Winter Weather Driving: Tips to Stay Safe
Winter weather is beautiful to look at but it takes on a different meaning when you have to drive in it. Weather and road conditions in winter can be hazardous in the extreme.
For your safety and the safety of other drivers around you, it’s important to know and use these winter driving safety tips.
1. Ensure Your Tires Are Properly Inflated
As temperatures drop, you need to adjust your tire inflation. Slick roads require as much friction as possible to maximize vehicle control.
In winter, you should use a tire pressure gauge to adjust your tires’ inflation to the minimum recommended so that more of the tire surface is in contact with the road.
If you’re uncomfortable using a tire pressure gauge, an auto garage technician can perform this service for you.
2. Get a Winter Vehicle Checkup
Before winter fully hits, bring your vehicle in to Todd's Auto Body for a winter checkup. The checkup will include things like battery power, tire tread levels, antifreeze, radiator hoses, heater function and exhaust function.
If your technician suggests replacements, refills or new parts, be sure to get them done as soon as possible.
3. Drive Sober and Awake
Sober doesn’t just mean no alcohol. It’s important to drive clear-headed in every way.
That means getting plenty of sleep, avoiding alcohol and drugs and avoiding driving when you’re stressed or angry about something.
The reason is that any of these deficiencies can lead to erratic driving, impulsive steering or other actions that endanger you and other vehicles on the road.
4. Be Prepared for Emergencies
Tips for driving in snow include keeping an emergency supply box in your car where you can get to it without exiting your vehicle. If you’re stuck in a situation (such as a snow bank), where your car doors won’t open, you’ll still be able to reach your supplies.
Inside the supply box keep:
- bottled water
- scarf (in case you need to cover your nose or mouth, or wave it for help)
- food (granola bars, glucose bars, beef jerky, nuts, etc.)
- flashlight and extra batteries
- baby food (if relevant)
- tissues, diapers (if relevant)
- first aid supplies
5. Join a Roadside Assistance Service
Being a member of a roadside assistance service such as OnStar or Allstate is invaluable during wintertime. If you get so much as a flat tire or run out of gas, these services will come to your aid as soon as possible.
They’ll bring you and your vehicle to an auto body shop such as Todd’s Auto Body so your vehicle can be repaired. They’ll also help if you have a medical situation as a result of your roadside incident.
6. Keep Your Tank Full
In winter, it’s especially important to keep your tank at least half full.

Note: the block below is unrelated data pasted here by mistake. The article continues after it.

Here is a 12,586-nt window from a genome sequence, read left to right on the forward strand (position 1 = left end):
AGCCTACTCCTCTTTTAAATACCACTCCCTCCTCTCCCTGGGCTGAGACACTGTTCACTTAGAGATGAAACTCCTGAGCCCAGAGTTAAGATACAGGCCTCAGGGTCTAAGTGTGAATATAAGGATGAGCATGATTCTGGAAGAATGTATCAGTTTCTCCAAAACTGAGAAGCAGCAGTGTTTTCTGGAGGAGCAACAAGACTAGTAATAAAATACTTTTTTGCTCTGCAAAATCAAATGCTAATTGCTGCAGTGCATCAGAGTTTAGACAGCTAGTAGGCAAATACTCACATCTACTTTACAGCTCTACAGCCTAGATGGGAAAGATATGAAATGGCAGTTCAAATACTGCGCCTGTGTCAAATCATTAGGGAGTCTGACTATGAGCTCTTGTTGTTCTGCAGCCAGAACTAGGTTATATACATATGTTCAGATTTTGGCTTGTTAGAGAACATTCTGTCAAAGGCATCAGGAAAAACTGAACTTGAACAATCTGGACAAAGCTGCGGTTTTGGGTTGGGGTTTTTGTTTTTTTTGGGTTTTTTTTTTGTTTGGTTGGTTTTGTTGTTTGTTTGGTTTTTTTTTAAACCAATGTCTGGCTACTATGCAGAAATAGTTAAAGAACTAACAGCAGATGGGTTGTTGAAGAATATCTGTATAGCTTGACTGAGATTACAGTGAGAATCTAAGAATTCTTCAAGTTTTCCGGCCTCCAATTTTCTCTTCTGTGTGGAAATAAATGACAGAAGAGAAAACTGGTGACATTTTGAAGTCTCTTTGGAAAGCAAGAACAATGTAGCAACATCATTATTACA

When you let it fall below that, you run the risk of fuel line freeze-up, which can lead to inconvenient and costly repairs.
7. Use a Fog Deterrent Spray on Windshield
Rain and fog deterrent sprays help keep windshield visibility to a maximum. They also help to keep wet snow from sticking to your windshield.
You can pick up these sprays at any auto parts store and apply them yourself.
8. Wash Your Car Routinely
Many people forego car washes in the wintertime, but this is a mistake. When you drive around with snow and ice stuck to your vehicle, it’s harder to identify your car against the backdrop of a white landscape.
Keep your car washed routinely and you’ll improve your safety as well as as the luster and sheen of your car’s paint.
9. Avoid Cruise Control on Slick Roads
When driving in active weather conditions (rain, sleet or snow is coming down), don’t use your cruise control. Avoid using cruise control on slick roads or where there are icy patches.
The milliseconds it takes to resume manual control of your speed could be the difference between having an accident or not.
10. Use Your Seat Belts
Only a few states don’t have a seatbelt law. But even if it’s legal to drive without one, use your seatbelts in the winter at least.
Accidents happen quickly and a seatbelt could save your life and the lives of your loved ones.
11. Don’t Buy Used Tires
If you need one or more new tires, don’t be tempted to buy used. The extra savings isn’t worth it when you consider the risk and the shortened lifetime of the tire.
In addition, never mix radial tires with other tire types. This can negatively impact everything from your drive train to your handling ability.
When possible, keep all tires the same type and brand.
12. Get Car Repairs Done ASAP
If you do have an accident, be sure to get your auto body repairs done as soon as you can. Driving a vehicle with body damage is dangerous.
There could be underlying mechanical issues from the accident that can only be determined during the repair process.
13. Don’t Warm Your Car in a Garage
Understandably, you’d like your car to be warm when you get inside. This is why automatic vehicle starters are so popular.
However, don’t warm your car while it’s parked in a garage or any other confined space. It takes only minutes for carbon monoxide to build up, which can be deadly.
Instead, pull your car out to an open space and then warm it up if you want.
14. Learn How to Steer Out of a Skid or Slip
Finally, one of the most important tips for driving on ice is how to steer out of a skid or slip.
First, look where you want to go. Second, steer into the skid or slip. If your back end is sliding left, turn your steering wheel to the left.
At the same time, lightly tap your brakes to slow down the momentum of the slide. As soon as you regain control, lightly tap the accelerator to bring the vehicle into alignment with the road again.
When on the road in winter, keep these winter driving safety tips in mind. If you’re ever in doubt as to the safety of your travel route, make the wise choice and stay home.